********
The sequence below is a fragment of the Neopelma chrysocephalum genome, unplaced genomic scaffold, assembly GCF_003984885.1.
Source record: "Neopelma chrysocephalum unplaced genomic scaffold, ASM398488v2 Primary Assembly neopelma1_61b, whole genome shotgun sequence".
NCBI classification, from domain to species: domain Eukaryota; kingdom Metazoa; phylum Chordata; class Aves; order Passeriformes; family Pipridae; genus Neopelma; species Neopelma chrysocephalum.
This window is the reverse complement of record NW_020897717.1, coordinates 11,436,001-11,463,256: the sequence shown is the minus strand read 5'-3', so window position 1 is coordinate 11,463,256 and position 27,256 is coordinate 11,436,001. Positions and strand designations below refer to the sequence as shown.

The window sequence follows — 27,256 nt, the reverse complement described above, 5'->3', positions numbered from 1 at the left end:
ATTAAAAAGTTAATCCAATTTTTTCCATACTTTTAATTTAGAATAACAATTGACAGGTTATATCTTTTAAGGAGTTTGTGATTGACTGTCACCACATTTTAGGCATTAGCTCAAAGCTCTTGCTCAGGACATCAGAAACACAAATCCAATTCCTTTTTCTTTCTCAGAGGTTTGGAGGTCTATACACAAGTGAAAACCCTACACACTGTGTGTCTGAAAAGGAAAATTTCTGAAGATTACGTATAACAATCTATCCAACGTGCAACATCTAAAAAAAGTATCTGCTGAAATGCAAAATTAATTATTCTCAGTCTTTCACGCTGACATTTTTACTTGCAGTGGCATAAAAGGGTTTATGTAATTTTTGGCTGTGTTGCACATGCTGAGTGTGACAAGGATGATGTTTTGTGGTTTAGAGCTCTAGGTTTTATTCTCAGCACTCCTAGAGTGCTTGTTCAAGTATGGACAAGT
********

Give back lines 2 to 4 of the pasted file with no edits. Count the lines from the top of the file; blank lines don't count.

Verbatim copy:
Source record: "Neopelma chrysocephalum unplaced genomic scaffold, ASM398488v2 Primary Assembly neopelma1_61b, whole genome shotgun sequence".
NCBI classification, from domain to species: domain Eukaryota; kingdom Metazoa; phylum Chordata; class Aves; order Passeriformes; family Pipridae; genus Neopelma; species Neopelma chrysocephalum.
This window is the reverse complement of record NW_020897717.1, coordinates 11,436,001-11,463,256: the sequence shown is the minus strand read 5'-3', so window position 1 is coordinate 11,463,256 and position 27,256 is coordinate 11,436,001. Positions and strand designations below refer to the sequence as shown.